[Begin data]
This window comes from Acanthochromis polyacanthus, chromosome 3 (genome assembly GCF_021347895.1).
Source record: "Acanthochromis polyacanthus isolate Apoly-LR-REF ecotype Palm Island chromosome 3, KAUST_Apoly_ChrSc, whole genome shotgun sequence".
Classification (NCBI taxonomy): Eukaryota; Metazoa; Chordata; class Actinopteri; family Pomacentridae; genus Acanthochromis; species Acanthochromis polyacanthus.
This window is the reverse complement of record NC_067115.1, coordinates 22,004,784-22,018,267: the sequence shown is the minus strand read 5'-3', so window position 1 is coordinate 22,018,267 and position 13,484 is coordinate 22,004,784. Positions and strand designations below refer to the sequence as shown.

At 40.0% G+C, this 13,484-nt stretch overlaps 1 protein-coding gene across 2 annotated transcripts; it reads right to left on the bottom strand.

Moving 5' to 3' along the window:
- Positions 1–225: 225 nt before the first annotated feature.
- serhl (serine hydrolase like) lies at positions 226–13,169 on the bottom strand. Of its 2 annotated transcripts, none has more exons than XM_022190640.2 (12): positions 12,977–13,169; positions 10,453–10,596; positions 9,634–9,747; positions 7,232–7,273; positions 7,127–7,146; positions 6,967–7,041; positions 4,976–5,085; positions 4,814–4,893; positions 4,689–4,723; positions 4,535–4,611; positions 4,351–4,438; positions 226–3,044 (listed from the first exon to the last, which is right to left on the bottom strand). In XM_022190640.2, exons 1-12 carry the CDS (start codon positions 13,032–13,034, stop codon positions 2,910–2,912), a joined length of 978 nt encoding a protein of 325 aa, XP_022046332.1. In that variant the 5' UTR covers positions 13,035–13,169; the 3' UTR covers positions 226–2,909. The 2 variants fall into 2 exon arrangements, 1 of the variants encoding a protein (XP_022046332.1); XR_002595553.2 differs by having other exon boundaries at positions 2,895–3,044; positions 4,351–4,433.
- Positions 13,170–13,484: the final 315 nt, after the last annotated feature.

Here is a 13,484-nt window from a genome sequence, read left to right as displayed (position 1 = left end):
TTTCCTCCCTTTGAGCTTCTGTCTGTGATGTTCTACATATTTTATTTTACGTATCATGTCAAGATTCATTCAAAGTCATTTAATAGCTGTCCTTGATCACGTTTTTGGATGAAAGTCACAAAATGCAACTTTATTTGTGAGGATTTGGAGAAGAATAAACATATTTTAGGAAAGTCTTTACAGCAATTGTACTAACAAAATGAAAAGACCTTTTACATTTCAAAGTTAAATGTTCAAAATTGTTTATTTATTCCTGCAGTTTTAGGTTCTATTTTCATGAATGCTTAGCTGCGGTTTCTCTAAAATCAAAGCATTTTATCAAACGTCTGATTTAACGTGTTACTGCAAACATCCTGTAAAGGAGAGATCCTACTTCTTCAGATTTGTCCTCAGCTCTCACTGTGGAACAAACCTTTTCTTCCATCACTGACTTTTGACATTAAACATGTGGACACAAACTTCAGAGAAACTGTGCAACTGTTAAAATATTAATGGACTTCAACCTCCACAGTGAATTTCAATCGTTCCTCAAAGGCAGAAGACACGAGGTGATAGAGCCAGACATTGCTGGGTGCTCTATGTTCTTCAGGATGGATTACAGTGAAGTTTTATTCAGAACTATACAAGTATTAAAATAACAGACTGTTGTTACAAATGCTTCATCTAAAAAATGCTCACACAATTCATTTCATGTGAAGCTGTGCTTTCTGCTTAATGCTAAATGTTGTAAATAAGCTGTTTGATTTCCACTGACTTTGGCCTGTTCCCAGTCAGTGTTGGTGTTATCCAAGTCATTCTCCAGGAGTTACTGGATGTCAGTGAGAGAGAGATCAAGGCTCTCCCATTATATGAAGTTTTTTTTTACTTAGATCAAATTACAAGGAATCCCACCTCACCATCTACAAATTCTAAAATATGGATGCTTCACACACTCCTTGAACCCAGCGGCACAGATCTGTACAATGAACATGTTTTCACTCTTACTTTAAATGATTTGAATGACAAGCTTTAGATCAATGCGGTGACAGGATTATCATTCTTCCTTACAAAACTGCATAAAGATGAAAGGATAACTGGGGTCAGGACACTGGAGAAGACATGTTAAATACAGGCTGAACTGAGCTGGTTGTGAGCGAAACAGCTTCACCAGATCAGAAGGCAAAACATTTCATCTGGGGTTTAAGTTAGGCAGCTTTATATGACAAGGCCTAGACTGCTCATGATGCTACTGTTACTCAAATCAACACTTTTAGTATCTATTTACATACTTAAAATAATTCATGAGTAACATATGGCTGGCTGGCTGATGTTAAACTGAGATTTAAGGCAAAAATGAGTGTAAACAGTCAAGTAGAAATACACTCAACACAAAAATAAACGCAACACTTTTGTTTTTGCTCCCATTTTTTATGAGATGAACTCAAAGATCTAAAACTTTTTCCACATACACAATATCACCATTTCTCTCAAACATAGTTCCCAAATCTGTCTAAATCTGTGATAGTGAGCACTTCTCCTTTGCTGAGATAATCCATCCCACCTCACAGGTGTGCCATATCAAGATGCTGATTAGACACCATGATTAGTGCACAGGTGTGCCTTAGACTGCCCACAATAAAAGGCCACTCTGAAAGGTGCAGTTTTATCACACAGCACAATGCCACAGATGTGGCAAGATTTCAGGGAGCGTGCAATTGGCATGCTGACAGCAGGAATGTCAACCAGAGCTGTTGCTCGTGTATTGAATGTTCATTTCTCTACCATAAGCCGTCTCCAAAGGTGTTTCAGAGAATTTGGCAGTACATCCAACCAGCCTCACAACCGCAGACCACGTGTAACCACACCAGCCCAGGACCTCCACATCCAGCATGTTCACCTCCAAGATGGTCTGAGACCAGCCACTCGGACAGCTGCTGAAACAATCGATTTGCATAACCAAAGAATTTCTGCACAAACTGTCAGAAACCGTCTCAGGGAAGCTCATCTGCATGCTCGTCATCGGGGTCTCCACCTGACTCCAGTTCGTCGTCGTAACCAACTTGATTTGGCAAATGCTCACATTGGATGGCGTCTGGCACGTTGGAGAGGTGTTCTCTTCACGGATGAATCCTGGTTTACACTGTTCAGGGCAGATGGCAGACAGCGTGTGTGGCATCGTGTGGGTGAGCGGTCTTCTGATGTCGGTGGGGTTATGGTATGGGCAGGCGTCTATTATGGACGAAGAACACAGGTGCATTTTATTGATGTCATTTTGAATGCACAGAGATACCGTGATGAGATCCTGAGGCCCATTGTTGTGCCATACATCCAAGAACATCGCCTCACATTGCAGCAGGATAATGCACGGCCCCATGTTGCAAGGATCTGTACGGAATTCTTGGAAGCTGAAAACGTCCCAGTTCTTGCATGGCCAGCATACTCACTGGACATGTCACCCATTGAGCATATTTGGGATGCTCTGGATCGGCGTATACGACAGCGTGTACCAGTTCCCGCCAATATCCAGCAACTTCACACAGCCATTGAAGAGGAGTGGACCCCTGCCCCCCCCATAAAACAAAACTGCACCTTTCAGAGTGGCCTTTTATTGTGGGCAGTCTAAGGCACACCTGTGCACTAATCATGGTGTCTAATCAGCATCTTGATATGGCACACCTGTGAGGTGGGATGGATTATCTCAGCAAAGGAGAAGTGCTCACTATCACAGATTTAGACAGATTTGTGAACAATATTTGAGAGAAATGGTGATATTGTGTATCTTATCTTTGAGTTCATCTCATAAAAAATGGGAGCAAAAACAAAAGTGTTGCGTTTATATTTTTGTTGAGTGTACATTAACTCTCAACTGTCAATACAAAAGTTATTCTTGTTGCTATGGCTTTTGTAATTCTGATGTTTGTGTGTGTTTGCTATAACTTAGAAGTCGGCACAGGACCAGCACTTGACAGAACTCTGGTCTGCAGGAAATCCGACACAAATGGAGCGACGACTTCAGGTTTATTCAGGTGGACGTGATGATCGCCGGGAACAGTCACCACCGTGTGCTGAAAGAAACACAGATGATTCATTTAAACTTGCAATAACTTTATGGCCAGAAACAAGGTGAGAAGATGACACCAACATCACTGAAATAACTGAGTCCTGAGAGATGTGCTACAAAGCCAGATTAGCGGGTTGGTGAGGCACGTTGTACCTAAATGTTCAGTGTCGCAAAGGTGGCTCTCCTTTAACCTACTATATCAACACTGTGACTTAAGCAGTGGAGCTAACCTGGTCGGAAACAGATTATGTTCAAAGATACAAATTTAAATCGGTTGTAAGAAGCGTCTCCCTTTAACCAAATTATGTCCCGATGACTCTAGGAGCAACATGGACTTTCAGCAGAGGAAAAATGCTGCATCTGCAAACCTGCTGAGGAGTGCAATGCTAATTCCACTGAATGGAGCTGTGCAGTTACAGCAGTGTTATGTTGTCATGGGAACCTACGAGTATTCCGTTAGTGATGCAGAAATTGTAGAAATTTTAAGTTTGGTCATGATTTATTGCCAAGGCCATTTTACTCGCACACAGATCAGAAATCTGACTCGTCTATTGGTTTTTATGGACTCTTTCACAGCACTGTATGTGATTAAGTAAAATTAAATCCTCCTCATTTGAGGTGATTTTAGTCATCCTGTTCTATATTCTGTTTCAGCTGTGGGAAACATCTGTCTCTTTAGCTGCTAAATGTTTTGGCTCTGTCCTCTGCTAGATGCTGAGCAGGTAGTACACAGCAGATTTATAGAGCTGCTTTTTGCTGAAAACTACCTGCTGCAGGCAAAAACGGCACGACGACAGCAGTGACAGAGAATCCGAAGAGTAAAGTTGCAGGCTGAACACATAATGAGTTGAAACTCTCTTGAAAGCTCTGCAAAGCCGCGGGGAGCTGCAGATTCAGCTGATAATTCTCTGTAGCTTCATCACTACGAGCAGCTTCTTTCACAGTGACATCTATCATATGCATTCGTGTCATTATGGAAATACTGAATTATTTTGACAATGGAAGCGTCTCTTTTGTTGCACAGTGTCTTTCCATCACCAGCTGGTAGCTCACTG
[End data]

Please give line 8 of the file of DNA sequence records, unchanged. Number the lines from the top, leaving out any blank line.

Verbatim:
- serhl (serine hydrolase like) lies at positions 226–13,169 on the bottom strand. Of its 2 annotated transcripts, none has more exons than XM_022190640.2 (12): positions 12,977–13,169; positions 10,453–10,596; positions 9,634–9,747; positions 7,232–7,273; positions 7,127–7,146; positions 6,967–7,041; positions 4,976–5,085; positions 4,814–4,893; positions 4,689–4,723; positions 4,535–4,611; positions 4,351–4,438; positions 226–3,044 (listed from the first exon to the last, which is right to left on the bottom strand). In XM_022190640.2, exons 1-12 carry the CDS (start codon positions 13,032–13,034, stop codon positions 2,910–2,912), a joined length of 978 nt encoding a protein of 325 aa, XP_022046332.1. In that variant the 5' UTR covers positions 13,035–13,169; the 3' UTR covers positions 226–2,909. The 2 variants fall into 2 exon arrangements, 1 of the variants encoding a protein (XP_022046332.1); XR_002595553.2 differs by having other exon boundaries at positions 2,895–3,044; positions 4,351–4,433.